Recently I was talking to one of my yoga mentors who recommended that I begin doing silent meditation. I was feeling really freaked out about some things and I wasn’t sure what to do next. My thoughts were relentless and I couldn’t stop worrying and wondering what I needed to do next. Honestly, I thought that if I continued constantly berating myself with worry and fear I wouldn’t be fully functioning and wouldn’t be serving anyone. So….even though I used to practice silent meditation years ago and quit because I was bored by it, I gave it a go again, and I’m so glad I did. I started with ten minutes and then increased it to 20 although sometimes I shorten the duration depending on what I have going on. As I began to meditate daily, the worry and fears that were dominating my thoughts all day long began to fade away. Suddenly, it became very clear to me what I was truly passionate about at this moment. And here it is: sharing the beauty of yoga and meditation with others so other people can discover inner peace and contentment no matter what is happening in your life and around you.
To hear how silent meditation made an impact in one person’s life, check out Kyle Cease’s 100 Day Self Connection Experiment where he records daily videos about his experience.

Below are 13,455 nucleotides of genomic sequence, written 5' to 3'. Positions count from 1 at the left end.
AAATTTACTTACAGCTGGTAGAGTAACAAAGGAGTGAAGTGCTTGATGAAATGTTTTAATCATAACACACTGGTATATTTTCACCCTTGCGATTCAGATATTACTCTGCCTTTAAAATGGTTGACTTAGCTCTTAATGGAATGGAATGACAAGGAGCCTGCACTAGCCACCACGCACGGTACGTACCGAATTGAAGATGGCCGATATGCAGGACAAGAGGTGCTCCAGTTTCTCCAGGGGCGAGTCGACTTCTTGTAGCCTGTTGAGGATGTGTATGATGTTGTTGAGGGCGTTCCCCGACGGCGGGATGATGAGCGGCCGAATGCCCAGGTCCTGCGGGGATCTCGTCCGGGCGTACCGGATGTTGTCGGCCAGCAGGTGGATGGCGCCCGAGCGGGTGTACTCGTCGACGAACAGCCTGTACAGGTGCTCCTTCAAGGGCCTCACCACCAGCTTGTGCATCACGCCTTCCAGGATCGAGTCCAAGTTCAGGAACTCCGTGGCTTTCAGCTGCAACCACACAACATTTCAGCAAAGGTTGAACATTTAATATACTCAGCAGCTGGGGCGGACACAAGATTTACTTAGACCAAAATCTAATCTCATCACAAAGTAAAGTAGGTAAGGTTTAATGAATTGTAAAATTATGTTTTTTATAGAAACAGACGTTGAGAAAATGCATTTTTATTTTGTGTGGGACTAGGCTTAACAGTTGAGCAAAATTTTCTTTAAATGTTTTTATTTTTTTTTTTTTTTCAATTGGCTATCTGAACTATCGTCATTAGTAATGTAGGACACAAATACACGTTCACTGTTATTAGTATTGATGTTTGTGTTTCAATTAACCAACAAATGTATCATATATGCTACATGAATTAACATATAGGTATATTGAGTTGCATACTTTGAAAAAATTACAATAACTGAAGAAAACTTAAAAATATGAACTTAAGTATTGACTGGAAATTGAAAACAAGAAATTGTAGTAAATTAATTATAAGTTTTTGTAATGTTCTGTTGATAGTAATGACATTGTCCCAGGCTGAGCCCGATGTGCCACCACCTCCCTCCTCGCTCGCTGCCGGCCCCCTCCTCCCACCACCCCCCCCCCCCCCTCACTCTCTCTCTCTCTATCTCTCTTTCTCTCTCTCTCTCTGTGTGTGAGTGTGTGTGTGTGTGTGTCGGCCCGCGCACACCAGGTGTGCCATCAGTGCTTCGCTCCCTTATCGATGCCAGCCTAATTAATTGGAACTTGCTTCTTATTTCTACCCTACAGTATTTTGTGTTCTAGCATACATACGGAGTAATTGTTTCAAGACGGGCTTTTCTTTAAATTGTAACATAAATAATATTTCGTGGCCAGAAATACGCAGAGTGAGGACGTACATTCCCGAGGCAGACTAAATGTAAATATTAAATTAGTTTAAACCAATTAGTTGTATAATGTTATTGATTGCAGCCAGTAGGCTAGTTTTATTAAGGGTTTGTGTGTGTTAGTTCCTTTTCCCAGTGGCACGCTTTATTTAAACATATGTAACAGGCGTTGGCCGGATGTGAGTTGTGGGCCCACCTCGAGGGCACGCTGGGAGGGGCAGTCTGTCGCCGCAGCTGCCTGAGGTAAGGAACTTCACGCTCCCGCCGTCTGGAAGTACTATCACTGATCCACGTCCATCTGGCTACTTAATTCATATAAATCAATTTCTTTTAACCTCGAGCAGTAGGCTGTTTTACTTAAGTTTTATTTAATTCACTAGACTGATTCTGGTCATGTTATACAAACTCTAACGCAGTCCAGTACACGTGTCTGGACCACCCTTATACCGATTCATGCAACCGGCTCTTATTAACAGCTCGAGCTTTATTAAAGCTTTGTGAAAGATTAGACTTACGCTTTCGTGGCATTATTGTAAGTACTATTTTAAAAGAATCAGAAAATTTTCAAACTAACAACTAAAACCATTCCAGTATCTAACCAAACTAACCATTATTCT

Why am I recommending silent meditation? Because when we’re silent and sitting with ourselves, suddenly the next move becomes crystal clear, revelations and a-ha moments pop up, creative ideas brim to the surface. Nestled on both sides of these amazing moments are thoughts and lots of ’em. At least, that’s my experience.
How to get started? It’s simple.
Sit on a comfortable chair or sofa. Place your hands in your lap or besides you. Turn off your cell phone. If friends or family are around, I suggest going to a room, closing the door, and putting a “do not interrupt” sign on the door or letting them know you need some time alone without being interrupted.
What’s going to come up? Thoughts and more thoughts. And that’s ok. When we’re thinking thoughts, that’s our body’s way of releasing stress. Please don’t stress out about having thoughts and getting your mind to be still. No matter what you experience, and it changes every time you sit down to meditate, is ok. There’s no right or wrong way to do this, except not doing it at all.
You might be thinking, “Twenty minutes is way too long. There’s no way I could sit that still.” If you’re new to this, then I recommend starting with one minute the first week and adding another minute the following week. Continue to add one minute each time you start a new week. By building slowly week to week, you acclimate yourself to meditating in silence.
All too often we turn to books and other people to find the answer to whatever it is we’re questioning. The answer is there, and it’s within you. Give this a try and see where it leads you. Please post any thoughts or shares. I love hearing positive stories about people’s lives.